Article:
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Sengsoury wins WC Geography Bee
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Taleyna Sengsoury (center) answers a geography questions at Whitmore Charter School on her way to winning the school geography bee while Naiyleah Arellano and Tony Cortez listen on. - photo by JEFF BENZIGER/Courier photo

Eighth-grader Taleyna Khanice Sengsoury outlasted nine other competitors to win the Whitmore Charter School Geography Bee last Thursday sponsored by the National Geography Society.

Sengsoury won the championship round against seventh-grader Tony Cortez when she correctly identified Afghanistan as the name of the country that connects to Pakistan via the Khyber Pass.

Taleyna will be given a qualifying quiz that will be forwarded to the National Geography to be considered for the State Geographic Bee and possibly the 27th annual National Geographic Bee where $50,000 in college scholarships will be doled out to the champion. Up to 100 of the top scorers on that test in each state will be eligible to compete in their State Bee on March 27.

The competition held at the school - which occupies the Berryhill Elementary School campus - started out with 10 competitors in fifth-graders Jason Keifer and Rayana Coleman; sixth-graders Vivien Chen and Adriana Huaracha; seventh-graders Naiyleah Arellano, Tony Cortez, Elias Collins and Kadine Richardson; and eighth-graders Sengsoury and Iraya Cross. To reach the competition, the 10 competed in seven rounds and beat out 24 of their classmates.

This was the second Geographic Bee that Sengsoury and Cortez have participated in.

"These guys have sacrificed their lunch breaks and in many times after school sessions to study to prepare for this moment," said Bee overseer and teacher Matt Huttsel. "It's an honor to make it here."

In the first round of questions centering on U.S. geography, only three of the 10 students answered correctly. Questions like these were lobbed at the students:

• Bethlehem, Scranton and State College are home to universities in which state that was one of the original 13 British colonies? (Pennsylvania);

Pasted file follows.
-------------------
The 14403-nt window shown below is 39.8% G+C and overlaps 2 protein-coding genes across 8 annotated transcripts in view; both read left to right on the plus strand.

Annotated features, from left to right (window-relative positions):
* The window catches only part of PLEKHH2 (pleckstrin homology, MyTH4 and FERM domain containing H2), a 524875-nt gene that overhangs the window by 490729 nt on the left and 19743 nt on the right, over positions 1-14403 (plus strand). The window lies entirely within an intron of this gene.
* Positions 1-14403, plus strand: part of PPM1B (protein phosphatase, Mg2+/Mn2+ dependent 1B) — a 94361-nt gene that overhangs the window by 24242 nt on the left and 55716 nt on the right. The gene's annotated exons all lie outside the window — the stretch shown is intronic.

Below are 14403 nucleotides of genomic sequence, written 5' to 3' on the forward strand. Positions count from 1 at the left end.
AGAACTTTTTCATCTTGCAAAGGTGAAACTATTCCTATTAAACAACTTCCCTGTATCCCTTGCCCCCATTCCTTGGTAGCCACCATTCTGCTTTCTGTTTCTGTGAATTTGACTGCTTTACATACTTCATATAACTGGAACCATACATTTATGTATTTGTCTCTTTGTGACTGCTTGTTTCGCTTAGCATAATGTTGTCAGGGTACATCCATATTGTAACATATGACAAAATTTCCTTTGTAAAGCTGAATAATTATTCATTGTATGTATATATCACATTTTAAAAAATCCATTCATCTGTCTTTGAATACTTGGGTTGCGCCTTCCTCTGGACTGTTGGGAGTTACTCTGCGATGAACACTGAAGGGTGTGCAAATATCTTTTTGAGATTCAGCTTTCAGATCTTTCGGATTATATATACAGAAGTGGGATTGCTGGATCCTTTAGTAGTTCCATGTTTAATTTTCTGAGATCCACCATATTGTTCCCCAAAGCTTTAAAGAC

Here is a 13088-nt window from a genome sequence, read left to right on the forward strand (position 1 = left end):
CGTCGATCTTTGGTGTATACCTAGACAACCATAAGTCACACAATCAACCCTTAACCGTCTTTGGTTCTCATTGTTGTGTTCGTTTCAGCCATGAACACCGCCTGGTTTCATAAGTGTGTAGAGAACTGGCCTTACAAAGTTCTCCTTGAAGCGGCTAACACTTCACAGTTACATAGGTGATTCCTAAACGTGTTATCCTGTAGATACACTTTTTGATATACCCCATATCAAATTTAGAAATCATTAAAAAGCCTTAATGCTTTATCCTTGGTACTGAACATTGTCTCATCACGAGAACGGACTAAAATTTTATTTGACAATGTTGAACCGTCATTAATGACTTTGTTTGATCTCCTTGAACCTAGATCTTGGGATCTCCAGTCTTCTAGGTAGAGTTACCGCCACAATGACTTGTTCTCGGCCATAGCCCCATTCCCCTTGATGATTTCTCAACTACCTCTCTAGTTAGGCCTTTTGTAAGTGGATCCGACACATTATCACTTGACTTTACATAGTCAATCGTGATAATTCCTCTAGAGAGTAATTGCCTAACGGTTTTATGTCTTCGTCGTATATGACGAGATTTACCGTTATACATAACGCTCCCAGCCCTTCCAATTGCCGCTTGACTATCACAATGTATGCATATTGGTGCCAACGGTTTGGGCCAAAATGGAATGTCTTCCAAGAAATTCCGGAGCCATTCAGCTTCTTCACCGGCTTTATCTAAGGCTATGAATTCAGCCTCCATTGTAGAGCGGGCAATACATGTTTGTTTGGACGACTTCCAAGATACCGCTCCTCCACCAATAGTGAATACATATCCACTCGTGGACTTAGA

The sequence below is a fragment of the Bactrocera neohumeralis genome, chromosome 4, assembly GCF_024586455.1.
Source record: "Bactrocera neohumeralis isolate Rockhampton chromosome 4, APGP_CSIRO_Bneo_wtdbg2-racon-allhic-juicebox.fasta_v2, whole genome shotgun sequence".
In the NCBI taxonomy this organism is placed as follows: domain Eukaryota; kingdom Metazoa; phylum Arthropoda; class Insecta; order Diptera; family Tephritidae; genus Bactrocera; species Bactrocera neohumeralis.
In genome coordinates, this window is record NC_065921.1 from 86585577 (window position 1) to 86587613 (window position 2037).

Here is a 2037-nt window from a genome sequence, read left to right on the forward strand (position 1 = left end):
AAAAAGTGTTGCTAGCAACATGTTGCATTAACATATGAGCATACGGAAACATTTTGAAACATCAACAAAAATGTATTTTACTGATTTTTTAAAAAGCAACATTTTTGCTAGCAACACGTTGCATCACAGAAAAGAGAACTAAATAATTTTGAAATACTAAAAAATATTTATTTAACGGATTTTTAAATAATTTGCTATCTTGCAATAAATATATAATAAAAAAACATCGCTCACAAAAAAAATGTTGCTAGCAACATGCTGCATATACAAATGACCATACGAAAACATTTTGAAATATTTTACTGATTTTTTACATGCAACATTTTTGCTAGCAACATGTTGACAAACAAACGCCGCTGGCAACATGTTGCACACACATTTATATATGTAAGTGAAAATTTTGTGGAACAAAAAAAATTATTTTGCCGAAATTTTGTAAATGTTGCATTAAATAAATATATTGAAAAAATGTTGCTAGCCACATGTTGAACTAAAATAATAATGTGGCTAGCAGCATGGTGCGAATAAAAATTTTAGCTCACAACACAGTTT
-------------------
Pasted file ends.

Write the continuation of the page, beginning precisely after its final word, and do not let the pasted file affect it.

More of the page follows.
• Which Rocky Mountain state with a northern panhandle is a leading producer of potatoes? (Idaho);

• Cape Ann, located northeast of Salem, is in which North Atlantic coast state? (Massachusetts);

• Carlsbad Caverns National Park is located just west of the Pecos River in which state? (New Mexico);

• Glacier National Park is located in the Rocky Mountains northwest of Bozeman in which state? (Montana).
Some rounds called for students to write down their answers on a white board.

Questions also touched on the names of rivers, peninsulas, continents and countries. One round called on students to interpret a U.S. map - not labeled with state names - but shaded by state to show U.S. youth soccer participation rates. The audience was allowed to see the same map on an overhead projection screen. Specific questions were asked that put state outlines to the test.

Keifer, Arellano and Collins were dismissed in the first round of eliminations. That left seven to answer a white board question as to what state has Manhattan and the Statue of Liberty (New York).

The questions grow increasing more difficult. Iraya Cress correctly answered which river is fed by the Hila River when she answered Colorado River. Adriana Huaracha correctly guessed that Arkansas is a leading producer of rice in the United States and appeared shocked that she got it right. Vivien Chen was unable to correctly answer what river forms much of the western border of New Hampshire, guessing "Delaware" and not the Connecticut River. Cortez answered correctly "Wyoming" to the question of which state bordered by Montana to the north and South Dakota to the east was the first to give women the right to vote in 1869. However, Kadin Richardson bombed when she was asked what state, other than Colorado, is bordered by the Red River. He answered Kansas when the answer was Texas.

In the second round of eliminations, Coleman, Chen and Richardson were gone, leaving just Cress, Cortez, Huaracha and Sengsoury. The tough questions then eliminated Huaracha and Cress.

In the last round - which included questions on foreign regions - both Sengsoury and Cortez struck out with their wrong answers so they went to single elimination. Both incorrectly identified the country where Jack London's Call of the Wild takes place (Canada), and both failed to answer "Scandinavian" when asked on what European peninsula Norway is located. They also missed when asked the name of the east African nation where National Geographic explorer Shivani Bhalla works with warriors in the Samburu region to protect lions south of Lake Turkana. The answer was Kenya and Sengsoury answered Somalia and Cortez wrote down Ethiopia.

In the next question, both correctly answered Pacific when asked for the name of the ocean where the uninhabited Tonga island of Hunga Ha-apai which has grown in size because of recent volcanic activity.

The next question but Sengsoury with the win she needed to take the championship with her answer of Afghanistan on the Khyber Pass question. Cortez incorrectly said India.